My Father spoke German. That was one of the very few facts I knew about my father before I actually found him. My mother had told me that he had lived in Germany before coming to Canada and had learned to speak German there.
But my knowledge of my Father’s German proficiency would have an unexpected effect on the trajectory of my own life. In my Grade 10 year, during which I spent mornings attending classes at the now demolished Laurentian High School and afternoons getting visiting teachers because I couldn’t cope with a full day of school because of my overwhelming social anxiety, I decided to do something different, something to engage me intellectually and quench my at that point insatiable thirst for knowledge. I had already attempted taking Philosophy classes which ended up being weird private lessons in theosophy that involved reading the works of the likes of Madame Blavatsky in some European man’s appartment. This would not due.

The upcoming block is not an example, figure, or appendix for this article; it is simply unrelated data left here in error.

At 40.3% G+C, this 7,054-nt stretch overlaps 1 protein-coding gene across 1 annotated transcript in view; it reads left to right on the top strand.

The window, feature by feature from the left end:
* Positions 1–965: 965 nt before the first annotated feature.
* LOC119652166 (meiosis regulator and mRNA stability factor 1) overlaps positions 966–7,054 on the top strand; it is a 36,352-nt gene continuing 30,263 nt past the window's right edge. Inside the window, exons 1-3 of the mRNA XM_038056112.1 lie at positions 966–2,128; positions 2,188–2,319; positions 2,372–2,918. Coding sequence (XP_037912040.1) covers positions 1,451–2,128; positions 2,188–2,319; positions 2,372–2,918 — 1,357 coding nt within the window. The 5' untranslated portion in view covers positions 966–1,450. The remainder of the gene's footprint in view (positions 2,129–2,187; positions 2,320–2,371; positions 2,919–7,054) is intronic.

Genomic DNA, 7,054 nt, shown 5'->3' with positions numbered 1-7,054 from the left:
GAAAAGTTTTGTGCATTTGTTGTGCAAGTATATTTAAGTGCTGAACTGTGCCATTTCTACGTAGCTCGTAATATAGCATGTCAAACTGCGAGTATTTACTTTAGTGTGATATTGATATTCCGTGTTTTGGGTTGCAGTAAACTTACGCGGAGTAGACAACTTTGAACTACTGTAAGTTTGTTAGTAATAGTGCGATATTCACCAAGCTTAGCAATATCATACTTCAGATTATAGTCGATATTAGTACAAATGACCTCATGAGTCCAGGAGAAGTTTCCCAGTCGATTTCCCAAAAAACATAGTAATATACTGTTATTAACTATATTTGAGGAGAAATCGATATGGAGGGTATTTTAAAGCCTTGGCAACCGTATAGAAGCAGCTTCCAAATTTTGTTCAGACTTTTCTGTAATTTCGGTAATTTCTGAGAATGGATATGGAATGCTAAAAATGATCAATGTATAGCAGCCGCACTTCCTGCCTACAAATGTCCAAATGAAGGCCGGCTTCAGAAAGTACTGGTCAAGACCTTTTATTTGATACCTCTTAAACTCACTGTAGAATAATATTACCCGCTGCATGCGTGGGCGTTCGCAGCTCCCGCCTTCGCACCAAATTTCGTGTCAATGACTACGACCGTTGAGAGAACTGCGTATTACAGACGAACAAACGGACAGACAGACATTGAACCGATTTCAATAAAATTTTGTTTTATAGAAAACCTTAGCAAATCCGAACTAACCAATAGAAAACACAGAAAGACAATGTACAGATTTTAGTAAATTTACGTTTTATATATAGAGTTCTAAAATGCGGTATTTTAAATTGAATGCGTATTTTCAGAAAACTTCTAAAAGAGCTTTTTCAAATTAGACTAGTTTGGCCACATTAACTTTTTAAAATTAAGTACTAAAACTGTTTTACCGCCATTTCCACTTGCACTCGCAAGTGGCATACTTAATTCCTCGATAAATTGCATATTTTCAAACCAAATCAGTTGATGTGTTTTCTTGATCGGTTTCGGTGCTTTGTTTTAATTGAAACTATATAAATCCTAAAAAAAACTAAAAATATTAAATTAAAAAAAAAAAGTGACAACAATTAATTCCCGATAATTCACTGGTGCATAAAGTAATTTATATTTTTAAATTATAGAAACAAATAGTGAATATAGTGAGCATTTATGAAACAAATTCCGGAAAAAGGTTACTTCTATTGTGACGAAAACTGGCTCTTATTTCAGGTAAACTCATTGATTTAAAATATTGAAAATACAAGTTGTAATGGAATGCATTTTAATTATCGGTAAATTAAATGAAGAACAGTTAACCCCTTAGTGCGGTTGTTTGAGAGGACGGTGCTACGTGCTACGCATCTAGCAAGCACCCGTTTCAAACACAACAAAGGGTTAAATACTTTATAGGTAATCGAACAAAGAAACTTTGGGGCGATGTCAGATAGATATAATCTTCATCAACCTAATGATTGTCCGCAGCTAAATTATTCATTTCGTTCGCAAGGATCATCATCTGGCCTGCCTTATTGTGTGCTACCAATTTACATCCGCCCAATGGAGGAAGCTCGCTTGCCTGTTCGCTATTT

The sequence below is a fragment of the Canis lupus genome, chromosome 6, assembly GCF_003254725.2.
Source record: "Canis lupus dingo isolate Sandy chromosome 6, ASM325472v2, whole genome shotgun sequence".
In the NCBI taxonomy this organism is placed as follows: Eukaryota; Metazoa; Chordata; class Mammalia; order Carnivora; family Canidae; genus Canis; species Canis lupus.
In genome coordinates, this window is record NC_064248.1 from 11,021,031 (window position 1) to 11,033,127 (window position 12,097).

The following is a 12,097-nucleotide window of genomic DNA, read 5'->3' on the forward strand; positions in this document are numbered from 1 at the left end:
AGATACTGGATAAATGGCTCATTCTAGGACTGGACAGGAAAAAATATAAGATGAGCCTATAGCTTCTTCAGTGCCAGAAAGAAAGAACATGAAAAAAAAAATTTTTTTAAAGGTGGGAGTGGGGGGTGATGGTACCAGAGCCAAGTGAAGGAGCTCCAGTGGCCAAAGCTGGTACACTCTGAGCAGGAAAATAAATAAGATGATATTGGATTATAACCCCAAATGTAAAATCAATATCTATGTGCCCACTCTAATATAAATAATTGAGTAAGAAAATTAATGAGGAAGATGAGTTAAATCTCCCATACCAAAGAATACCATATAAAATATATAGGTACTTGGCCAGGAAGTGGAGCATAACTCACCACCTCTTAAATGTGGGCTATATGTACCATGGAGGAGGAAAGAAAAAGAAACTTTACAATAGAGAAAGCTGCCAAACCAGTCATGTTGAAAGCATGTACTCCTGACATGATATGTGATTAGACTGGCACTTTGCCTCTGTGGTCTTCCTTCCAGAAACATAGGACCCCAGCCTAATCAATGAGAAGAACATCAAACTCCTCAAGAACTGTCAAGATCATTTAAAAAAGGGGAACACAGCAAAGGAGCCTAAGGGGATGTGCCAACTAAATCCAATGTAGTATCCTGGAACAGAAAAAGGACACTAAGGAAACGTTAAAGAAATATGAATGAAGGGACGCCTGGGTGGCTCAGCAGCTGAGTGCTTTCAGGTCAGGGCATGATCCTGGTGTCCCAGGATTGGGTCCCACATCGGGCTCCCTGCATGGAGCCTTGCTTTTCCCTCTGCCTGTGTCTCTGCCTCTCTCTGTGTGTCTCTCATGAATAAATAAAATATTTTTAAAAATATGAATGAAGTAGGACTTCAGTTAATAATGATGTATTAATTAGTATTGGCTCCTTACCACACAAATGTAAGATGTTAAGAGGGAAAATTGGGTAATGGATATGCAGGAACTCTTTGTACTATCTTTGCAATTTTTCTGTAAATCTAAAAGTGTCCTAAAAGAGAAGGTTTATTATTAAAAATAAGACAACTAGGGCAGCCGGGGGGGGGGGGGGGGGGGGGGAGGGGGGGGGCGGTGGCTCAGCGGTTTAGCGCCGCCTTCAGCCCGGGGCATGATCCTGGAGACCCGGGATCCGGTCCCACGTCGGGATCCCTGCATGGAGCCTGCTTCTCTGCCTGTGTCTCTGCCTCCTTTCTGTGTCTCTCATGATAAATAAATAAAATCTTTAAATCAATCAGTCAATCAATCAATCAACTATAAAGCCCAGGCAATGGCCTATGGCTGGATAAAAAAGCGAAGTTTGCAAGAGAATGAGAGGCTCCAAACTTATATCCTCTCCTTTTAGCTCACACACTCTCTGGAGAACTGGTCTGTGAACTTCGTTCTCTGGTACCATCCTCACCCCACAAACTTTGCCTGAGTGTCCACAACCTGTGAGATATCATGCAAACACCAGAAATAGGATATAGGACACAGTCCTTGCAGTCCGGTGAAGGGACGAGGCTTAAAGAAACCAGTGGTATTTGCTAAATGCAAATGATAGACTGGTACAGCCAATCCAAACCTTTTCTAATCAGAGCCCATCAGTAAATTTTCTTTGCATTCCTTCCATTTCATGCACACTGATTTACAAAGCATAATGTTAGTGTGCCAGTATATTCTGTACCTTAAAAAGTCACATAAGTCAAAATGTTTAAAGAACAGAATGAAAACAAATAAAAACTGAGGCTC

One day, well scanning the bookshelves at Carlingwood Library, I spotted a poster for German Language Courses. They were offered for free and you could even get high school credits for them, all you had to do was attend classes on Saturday mornings all the way down town at Hopewell Public School. I remembered that my father had spoken German and somehow I felt this was a sign, that I was meant to learn German.